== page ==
Walter Noddack bigraphy, stories - Chemists

Walter Noddack : biography

17 August 1893 - 7 December 1960

Walter Noddack (17 August 1893 in Berlin - 7 December 1960 in Berlin) was a German chemist. He, Ida Tacke (who later married Noddack), and Otto Berg reported the discovery of element 43 and element 75 in 1925.

Academic career

Noddack became professor for physical chemistry in 1935 at the University of Freiburg and 1941 at the Reichsuniversität Straßburg. After World War II he changed to the University of Bamberg and in 1956 he became director of the newly founded Research Institute for geochemistry there.


They named element 75 rhenium (Latin Rhenus meaning "Rhine").

Rhenium was the next-to-last naturally occurring element to be discovered and the last element to be discovered having a stable isotope.  The existence of a yet undiscovered element at this position in the periodic table had been predicted by Henry Moseley in 1914. In 1925 they reported that they detected the element in platinum ore and in the mineral columbite. They also found rhenium in gadolinite and molybdenite. In 1928 they were able to extract 1 g of the element by processing 660 kg of molybdenite.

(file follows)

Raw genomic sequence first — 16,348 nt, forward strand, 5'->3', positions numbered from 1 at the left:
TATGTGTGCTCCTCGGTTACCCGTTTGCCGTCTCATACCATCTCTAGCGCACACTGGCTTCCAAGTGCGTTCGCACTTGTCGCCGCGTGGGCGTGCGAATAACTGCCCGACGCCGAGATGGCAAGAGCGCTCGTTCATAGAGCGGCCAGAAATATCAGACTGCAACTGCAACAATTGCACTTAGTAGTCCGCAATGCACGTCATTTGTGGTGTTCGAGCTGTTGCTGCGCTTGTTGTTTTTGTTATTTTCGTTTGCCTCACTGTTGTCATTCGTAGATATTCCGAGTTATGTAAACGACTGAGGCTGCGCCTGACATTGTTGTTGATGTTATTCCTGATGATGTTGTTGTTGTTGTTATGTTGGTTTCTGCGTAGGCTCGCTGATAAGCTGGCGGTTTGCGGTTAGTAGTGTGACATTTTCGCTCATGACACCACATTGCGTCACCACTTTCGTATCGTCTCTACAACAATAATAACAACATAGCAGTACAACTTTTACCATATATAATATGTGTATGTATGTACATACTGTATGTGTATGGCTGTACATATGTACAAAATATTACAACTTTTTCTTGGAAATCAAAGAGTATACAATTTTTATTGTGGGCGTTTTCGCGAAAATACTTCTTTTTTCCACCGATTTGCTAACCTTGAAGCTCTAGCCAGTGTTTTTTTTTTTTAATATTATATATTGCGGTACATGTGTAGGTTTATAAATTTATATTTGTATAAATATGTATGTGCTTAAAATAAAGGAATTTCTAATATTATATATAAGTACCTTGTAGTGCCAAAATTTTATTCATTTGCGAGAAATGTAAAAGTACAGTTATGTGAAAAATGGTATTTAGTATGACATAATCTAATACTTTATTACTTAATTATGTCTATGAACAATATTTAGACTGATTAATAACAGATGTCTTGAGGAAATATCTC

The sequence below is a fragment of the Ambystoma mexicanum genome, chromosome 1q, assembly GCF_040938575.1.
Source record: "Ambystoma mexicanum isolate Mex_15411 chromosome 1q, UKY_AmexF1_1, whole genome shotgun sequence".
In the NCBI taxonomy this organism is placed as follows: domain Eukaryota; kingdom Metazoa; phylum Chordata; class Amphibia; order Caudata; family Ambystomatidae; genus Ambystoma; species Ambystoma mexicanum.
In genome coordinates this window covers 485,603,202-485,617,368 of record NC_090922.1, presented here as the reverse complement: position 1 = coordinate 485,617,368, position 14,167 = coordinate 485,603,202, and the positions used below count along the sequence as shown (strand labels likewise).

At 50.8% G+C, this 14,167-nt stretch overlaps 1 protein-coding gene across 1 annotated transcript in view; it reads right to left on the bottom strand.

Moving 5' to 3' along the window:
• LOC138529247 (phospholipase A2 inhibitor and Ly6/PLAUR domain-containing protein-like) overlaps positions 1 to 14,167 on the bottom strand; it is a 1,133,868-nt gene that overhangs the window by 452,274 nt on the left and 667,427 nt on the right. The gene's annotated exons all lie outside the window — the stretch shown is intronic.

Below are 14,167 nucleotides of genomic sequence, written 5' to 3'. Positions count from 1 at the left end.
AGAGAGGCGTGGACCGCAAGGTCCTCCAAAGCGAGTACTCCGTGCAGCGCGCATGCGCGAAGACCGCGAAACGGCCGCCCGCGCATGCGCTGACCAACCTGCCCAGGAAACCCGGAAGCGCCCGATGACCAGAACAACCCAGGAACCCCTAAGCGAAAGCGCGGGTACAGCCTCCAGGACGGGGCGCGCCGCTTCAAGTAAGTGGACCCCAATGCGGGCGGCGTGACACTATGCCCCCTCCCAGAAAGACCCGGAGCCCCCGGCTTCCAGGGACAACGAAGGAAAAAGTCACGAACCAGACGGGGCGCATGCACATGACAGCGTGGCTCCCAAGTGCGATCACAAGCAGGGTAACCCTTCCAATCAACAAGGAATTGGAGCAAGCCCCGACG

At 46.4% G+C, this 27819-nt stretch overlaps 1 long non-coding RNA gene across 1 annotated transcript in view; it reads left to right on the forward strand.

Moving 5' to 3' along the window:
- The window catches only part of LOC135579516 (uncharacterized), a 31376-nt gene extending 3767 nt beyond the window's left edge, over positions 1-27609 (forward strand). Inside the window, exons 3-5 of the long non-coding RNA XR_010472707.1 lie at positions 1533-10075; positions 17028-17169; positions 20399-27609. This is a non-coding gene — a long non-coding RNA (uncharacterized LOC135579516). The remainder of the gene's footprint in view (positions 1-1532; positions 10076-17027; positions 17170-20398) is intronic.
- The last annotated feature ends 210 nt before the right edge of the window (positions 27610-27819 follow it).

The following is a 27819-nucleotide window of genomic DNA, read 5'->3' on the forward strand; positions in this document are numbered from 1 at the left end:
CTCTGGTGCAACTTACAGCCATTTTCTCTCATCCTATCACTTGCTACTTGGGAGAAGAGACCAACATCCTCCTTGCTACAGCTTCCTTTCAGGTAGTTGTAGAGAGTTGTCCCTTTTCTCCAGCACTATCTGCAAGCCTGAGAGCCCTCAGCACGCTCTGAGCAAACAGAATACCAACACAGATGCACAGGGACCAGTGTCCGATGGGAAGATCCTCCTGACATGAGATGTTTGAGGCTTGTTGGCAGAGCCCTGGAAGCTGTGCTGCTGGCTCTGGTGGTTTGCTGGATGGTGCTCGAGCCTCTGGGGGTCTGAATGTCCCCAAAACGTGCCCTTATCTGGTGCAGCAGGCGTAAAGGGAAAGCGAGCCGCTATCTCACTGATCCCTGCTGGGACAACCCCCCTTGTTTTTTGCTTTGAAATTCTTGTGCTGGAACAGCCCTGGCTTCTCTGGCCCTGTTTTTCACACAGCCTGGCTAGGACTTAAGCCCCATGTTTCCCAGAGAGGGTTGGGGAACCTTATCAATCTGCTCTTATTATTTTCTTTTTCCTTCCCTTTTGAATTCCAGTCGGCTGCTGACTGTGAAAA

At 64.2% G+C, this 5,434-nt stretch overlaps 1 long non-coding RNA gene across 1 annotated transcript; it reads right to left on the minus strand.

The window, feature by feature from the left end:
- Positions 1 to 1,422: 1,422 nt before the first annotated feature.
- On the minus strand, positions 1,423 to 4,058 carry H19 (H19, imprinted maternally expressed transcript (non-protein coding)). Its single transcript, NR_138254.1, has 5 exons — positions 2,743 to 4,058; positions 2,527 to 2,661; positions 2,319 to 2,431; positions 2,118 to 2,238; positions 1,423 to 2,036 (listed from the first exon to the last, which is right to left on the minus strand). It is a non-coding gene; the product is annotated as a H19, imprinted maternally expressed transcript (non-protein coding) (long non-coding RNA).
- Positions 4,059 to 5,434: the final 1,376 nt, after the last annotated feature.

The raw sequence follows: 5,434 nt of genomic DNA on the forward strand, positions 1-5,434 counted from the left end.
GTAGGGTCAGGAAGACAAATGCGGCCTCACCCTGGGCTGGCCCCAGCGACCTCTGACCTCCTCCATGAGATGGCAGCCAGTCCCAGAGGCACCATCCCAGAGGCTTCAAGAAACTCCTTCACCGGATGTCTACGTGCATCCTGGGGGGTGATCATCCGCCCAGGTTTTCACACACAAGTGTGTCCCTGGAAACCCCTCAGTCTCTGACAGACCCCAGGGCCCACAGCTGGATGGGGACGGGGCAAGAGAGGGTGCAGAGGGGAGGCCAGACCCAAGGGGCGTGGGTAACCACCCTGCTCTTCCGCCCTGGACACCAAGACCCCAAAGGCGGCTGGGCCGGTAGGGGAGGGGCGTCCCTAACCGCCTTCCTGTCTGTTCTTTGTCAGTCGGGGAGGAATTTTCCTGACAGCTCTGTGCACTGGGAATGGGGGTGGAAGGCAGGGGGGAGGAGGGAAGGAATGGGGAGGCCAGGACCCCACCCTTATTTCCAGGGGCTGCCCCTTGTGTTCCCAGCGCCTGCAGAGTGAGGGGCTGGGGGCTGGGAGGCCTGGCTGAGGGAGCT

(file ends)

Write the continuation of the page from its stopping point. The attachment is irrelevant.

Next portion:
Element 43 was named masurium (after Masuria in Eastern Prussia). The group bombarded columbite with a beam of electrons and deduced element 43 was present by examining X-ray diffraction spectrograms. The wavelength of the X-rays produced is related to the atomic number by a formula derived by Henry Moseley. The team claimed to detect a faint X-ray signal at a wavelength produced by element 43. Contemporary experimenters could not replicate the discovery, and in fact it was dismissed as an error for many years.

It was not until 1998 that this dismissal began to be questioned. John T. Armstrong of the National Institute of Standards and Technology ran computer simulations of the experiments and obtained results very close to those reported by the 1925 team; the claim was further supported by work published by David Curtis of the Los Alamos National Laboratory measuring the (tiny) natural occurrence of technetium. Debate still exists as to whether the 1925 team actually did discover element 43.

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Living octopus

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